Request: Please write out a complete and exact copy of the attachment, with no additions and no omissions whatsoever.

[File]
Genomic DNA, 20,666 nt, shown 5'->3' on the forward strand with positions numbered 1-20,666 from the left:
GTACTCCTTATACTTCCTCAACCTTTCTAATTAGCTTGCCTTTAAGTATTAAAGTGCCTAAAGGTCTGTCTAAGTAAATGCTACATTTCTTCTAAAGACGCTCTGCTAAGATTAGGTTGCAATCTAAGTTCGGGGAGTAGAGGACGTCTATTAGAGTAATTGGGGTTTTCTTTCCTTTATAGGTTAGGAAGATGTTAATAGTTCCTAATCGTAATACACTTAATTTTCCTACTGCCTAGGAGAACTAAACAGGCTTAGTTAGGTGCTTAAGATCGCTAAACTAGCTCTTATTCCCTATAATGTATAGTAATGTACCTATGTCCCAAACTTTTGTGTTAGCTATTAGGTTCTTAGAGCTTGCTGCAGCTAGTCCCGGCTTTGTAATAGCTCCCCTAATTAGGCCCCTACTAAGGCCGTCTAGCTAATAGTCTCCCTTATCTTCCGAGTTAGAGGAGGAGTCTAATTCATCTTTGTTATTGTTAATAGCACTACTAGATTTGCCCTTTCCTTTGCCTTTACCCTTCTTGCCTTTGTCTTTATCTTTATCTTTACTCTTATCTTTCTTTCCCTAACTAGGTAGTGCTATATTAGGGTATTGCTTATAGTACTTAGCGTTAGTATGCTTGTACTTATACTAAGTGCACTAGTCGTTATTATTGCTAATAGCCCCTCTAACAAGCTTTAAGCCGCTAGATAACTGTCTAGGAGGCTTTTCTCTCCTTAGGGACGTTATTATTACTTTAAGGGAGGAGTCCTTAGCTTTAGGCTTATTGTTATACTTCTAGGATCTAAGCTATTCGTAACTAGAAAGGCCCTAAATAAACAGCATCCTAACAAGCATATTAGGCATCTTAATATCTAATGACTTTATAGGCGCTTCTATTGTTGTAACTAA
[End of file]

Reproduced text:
Genomic DNA, 20,666 nt, shown 5'->3' on the forward strand with positions numbered 1-20,666 from the left:
GTACTCCTTATACTTCCTCAACCTTTCTAATTAGCTTGCCTTTAAGTATTAAAGTGCCTAAAGGTCTGTCTAAGTAAATGCTACATTTCTTCTAAAGACGCTCTGCTAAGATTAGGTTGCAATCTAAGTTCGGGGAGTAGAGGACGTCTATTAGAGTAATTGGGGTTTTCTTTCCTTTATAGGTTAGGAAGATGTTAATAGTTCCTAATCGTAATACACTTAATTTTCCTACTGCCTAGGAGAACTAAACAGGCTTAGTTAGGTGCTTAAGATCGCTAAACTAGCTCTTATTCCCTATAATGTATAGTAATGTACCTATGTCCCAAACTTTTGTGTTAGCTATTAGGTTCTTAGAGCTTGCTGCAGCTAGTCCCGGCTTTGTAATAGCTCCCCTAATTAGGCCCCTACTAAGGCCGTCTAGCTAATAGTCTCCCTTATCTTCCGAGTTAGAGGAGGAGTCTAATTCATCTTTGTTATTGTTAATAGCACTACTAGATTTGCCCTTTCCTTTGCCTTTACCCTTCTTGCCTTTGTCTTTATCTTTATCTTTACTCTTATCTTTCTTTCCCTAACTAGGTAGTGCTATATTAGGGTATTGCTTATAGTACTTAGCGTTAGTATGCTTGTACTTATACTAAGTGCACTAGTCGTTATTATTGCTAATAGCCCCTCTAACAAGCTTTAAGCCGCTAGATAACTGTCTAGGAGGCTTTTCTCTCCTTAGGGACGTTATTATTACTTTAAGGGAGGAGTCCTTAGCTTTAGGCTTATTGTTATACTTCTAGGATCTAAGCTATTCGTAACTAGAAAGGCCCTAAATAAACAGCATCCTAACAAGCATATTAGGCATCTTAATATCTAATGACTTTATAGGCGCTTCTATTGTTGTAACTAA